After the completion of the major works at the Chinati Foundation, Judd was invited to propose urban projects in several cities in Switzerland - Winterthur and Basle - and Austria - Bregenz (Judd lived part of the year in Eichholteren, near Lucerne, where his aluminium pieces were manufactured). His major opportunity was when he was invited to collaborate on the Post Office Railway Station in Basle in 1993 by the architect Hans Zwimpfer. Zwimpfer was already a major architect in Basle; he had worked with artists such as Hans Arp, Alexander Calder, Joan Mirô, and Tapies in the 1960s. Rather than put a piece of public art on the site, Zwimpfer chose to invite Judd and other artists to work on the planning of the building; he did not want a 'decorated object'. Of the budget of CHF500m [£208m], CHF3m [£1.25m] were for various art projects involving the building.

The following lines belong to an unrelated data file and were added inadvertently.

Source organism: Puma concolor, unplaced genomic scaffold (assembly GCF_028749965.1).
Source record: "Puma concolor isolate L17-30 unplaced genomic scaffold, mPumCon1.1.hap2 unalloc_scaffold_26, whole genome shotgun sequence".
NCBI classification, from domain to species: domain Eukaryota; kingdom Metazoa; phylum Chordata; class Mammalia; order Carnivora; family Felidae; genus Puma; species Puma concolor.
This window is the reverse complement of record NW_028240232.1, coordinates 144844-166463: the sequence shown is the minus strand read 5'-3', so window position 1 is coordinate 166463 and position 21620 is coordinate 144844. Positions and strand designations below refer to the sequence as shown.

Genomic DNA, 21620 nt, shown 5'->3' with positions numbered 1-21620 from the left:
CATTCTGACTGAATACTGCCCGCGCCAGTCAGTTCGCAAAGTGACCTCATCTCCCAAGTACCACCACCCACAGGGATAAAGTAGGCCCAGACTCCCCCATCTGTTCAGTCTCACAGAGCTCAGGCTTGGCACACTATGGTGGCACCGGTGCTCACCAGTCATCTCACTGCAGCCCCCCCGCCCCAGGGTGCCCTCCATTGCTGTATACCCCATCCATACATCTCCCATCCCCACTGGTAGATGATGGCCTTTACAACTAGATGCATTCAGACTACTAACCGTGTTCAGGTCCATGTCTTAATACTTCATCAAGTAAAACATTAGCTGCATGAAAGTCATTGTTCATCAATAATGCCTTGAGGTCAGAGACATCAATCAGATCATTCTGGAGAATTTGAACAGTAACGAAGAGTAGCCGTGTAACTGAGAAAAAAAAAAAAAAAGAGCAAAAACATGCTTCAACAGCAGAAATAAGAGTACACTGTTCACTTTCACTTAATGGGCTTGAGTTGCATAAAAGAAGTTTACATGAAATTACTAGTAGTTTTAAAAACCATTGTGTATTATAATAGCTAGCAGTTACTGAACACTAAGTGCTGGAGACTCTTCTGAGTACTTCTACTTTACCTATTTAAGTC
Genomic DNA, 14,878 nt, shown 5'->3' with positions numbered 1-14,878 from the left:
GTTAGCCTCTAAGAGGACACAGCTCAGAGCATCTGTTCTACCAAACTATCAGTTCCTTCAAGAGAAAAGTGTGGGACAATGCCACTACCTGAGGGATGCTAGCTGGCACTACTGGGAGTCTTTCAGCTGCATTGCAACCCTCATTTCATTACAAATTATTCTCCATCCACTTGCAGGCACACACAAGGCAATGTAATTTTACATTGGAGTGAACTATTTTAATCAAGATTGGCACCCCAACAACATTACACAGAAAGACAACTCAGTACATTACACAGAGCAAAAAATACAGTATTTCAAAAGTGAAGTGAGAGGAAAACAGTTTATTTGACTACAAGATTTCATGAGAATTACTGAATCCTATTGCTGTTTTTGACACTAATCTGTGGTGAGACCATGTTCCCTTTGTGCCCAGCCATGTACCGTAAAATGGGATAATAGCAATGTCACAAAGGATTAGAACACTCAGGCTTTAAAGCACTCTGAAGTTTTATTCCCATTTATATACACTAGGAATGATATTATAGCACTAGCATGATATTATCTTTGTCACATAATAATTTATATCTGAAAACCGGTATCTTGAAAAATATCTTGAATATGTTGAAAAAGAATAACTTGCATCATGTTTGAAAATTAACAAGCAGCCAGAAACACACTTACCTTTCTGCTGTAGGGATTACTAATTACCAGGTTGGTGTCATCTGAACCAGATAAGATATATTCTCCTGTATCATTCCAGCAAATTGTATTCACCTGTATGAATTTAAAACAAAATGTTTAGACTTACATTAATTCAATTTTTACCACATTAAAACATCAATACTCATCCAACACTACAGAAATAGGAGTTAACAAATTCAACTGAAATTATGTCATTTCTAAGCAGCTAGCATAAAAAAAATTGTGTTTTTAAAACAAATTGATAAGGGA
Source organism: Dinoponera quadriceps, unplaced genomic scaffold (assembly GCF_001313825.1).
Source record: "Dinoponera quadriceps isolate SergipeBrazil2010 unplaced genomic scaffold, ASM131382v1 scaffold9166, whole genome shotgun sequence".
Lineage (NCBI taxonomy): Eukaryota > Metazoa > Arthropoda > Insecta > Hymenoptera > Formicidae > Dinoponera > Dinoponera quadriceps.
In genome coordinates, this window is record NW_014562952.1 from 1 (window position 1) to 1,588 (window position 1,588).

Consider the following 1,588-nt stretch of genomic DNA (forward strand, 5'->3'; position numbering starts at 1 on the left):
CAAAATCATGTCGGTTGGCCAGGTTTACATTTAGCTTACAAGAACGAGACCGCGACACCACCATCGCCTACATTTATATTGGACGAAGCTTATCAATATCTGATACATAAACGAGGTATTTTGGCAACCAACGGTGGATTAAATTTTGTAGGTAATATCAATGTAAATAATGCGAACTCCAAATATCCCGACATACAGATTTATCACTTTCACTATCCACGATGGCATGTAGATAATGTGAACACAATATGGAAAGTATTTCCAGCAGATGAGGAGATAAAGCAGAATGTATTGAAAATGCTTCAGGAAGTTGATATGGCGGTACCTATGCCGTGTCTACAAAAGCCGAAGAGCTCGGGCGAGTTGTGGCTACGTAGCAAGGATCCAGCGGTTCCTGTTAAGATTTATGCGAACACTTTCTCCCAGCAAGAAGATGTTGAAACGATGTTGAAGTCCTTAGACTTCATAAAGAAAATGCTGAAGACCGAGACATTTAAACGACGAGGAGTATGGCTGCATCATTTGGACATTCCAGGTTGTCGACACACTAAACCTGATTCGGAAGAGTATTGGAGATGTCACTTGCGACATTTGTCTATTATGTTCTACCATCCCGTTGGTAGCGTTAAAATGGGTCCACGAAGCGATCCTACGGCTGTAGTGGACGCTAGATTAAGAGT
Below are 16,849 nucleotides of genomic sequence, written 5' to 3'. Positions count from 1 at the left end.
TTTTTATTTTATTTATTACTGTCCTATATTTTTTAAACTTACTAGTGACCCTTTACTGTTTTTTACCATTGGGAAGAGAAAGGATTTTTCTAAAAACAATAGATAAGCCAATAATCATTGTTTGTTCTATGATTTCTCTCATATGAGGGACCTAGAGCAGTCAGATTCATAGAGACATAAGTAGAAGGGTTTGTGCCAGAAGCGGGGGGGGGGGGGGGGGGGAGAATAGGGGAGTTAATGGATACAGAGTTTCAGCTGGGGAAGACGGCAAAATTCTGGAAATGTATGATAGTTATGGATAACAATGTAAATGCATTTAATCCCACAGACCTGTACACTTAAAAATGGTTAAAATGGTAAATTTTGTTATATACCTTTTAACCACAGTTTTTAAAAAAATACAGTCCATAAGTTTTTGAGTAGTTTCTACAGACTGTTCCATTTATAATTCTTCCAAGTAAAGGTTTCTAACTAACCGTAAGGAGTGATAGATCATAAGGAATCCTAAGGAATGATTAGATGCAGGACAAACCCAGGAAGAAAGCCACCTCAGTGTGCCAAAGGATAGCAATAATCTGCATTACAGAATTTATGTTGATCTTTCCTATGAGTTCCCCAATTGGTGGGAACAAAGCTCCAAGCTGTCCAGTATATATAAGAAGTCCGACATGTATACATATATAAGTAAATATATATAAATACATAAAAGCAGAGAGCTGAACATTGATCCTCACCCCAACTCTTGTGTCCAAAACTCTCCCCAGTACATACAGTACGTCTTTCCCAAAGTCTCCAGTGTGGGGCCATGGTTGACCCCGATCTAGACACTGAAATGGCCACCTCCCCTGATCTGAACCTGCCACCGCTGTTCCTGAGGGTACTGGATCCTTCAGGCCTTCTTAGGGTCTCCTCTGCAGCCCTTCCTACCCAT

The Post Office Railway Station was commissioned to meet the current requirements of an industrial city on the border of France, Germany and Switzerland: it houses not only the Post Office Railway Station, but a customs post, the headquarters of the digital telephone network, a car park, and a large amount of commercial office space. It is situated behind the main railway station, the HauptBahnhof, on the edge of the historic city, in former railway marshalling yards. Basle is under intense pressure to house the industries which constitute a significant part of Switzerland's economic base, without destroying its well-preserved historic centre.